Draft Legislative Framework for Cryptocurrency in Europe
24 September 2020
Technology & Regulation in the Spotlight
Earlier this month, a leaked version of the European Commission’s draft Regulation on Markets in Crypto-Assets (“MiCA“) was published.
According to the European Commission, MiCA has four main objectives:
- Increased legal certainty, in order to assist crypto-assets markets to develop in Europe. Currently, in the absence of a European-wide regulation, several member states created their own policies, which do not always align;
- Promotion innovation and fair competition through the implementation of a proportionate legal framework;
- Ensuring appropriate consumer and investor protection, as well as adequate market integrity;
- Maintaining financial stability and orderly monetary policy, which may face risks by various subsets of crypto-assets, such as “Stablecoins” that attempts to offer price stability as it is backed up by other currencies or assets.
- While, currently, most crypto-assets fall outside the scope of existing financial market regulation, MiCA will not apply to crypto-assets that are subject to such existing regulation (e.g. offering of security tokens which qualify as transferable securities or financial instruments under the EU’s Market in Financial Instruments Directive).
MiCA aims to present a coherent regulatory and supervisory regime, while keeping up with the rapidly evolving technology. Consequently, the draft broadly defines crypto-assets and distributed ledger technology (“DLT“) and would cover a wide range of activities which involve crypto-assets. Due to the fact that the proposed framework is a regulation (as opposed to a directive), it will apply directly throughout the European Union without the need of implementation in each member states’ law.
In order to map its scope, the draft regulation distinguishes between three sub-categories of crypto-assets:
- Utility tokens, which in many cases have non-financial purpose related to the operation of the underlying digital platform, and are primarily used to provide access to services or resources that are available on a DLT;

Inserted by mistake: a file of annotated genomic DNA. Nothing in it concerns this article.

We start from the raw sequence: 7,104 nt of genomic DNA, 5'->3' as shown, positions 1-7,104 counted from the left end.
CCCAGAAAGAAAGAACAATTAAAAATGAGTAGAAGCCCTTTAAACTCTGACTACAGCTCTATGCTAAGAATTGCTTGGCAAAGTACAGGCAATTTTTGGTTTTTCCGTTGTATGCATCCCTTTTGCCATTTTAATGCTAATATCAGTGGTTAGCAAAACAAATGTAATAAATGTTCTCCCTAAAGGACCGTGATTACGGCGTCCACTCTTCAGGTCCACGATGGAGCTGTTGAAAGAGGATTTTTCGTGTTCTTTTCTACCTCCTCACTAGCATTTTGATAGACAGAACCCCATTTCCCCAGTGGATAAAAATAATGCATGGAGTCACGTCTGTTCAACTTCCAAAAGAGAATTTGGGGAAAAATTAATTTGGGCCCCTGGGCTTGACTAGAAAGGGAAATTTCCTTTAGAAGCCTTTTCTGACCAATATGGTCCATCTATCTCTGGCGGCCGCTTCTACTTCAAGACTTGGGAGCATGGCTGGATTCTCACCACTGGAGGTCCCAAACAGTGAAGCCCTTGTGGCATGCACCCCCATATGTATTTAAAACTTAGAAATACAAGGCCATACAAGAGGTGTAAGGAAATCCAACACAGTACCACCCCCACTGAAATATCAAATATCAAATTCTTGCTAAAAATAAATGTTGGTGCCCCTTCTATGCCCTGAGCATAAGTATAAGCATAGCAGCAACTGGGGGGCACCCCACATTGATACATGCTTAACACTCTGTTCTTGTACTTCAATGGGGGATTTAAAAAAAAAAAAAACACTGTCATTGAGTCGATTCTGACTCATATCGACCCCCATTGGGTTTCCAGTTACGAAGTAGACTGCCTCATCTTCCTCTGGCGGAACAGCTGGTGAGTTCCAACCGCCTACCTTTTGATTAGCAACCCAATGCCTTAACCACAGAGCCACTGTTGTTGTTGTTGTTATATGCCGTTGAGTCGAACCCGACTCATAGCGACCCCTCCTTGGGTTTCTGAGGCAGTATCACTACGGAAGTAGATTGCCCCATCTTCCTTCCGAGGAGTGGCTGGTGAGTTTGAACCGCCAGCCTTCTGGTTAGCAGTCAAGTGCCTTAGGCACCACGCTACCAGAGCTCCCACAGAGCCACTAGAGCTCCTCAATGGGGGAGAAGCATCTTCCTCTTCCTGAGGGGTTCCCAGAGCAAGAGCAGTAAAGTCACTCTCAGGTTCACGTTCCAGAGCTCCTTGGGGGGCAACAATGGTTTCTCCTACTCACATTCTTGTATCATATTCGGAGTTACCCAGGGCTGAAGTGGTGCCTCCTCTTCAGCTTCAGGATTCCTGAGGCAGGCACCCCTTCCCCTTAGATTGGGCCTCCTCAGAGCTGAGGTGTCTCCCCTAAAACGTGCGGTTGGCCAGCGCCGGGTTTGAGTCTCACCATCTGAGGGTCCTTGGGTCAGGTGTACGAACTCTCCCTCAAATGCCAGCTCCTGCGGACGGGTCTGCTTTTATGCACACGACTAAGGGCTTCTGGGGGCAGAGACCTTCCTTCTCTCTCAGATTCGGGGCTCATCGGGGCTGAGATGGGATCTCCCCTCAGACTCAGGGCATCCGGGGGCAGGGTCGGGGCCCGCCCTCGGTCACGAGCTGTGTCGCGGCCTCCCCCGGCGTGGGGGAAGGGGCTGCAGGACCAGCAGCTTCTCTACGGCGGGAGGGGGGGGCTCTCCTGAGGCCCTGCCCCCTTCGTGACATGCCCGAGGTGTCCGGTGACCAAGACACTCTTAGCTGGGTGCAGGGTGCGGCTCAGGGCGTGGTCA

- Asset-referenced tokens, which are complex stablecoins with a payment functionality. Such crypto-assets aim at maintaining a stable value by referencing several currencies, one or several commodities or crypto-assets, or a combination of such assets;
- E-money tokens, which are single currency stablecoins with a payment functionality. These crypto-assets aim to stabilize their value by referencing only one fiat currency that is legal tender. Electronic money, as defined by the Electronic Money Directive, and E-money tokens serve a similar functionality, however the latter could fall outside the scope of this directive, therefore MiCA aims to capture this new definition within its scope.
MiCA further distinguishes significant asset-referenced and e-money tokens (as opposed to regular ones), based on, inter alia, their market capitalization and the size of their consumer base.
In addition, the draft regulation includes a broad and non-exhaustive list of crypto-assets services (e.g. exchanges) that also fall within the scope of the regulation.
As part of the objective to create a proportionate framework, this division of categories is aimed to enable a tailored approach. Based on their definition, entities would face different levels of requirements and supervision. However, issuers of all of the abovementioned categories will encounter similar obligations.
This draft expected to be officially published later this year. We continue to monitor the developments of this regulatory regime and will update on its advance. Feel free to contact us with any further question regarding the regulation of cryptocurrency or regarding the update above.
Feel free to contact us with any further question or comments regarding the update and subjects detailed above.
Ariel Yosefi, Partner
Co-Head | Technology & Regulation Department
Herzog Fox & Neeman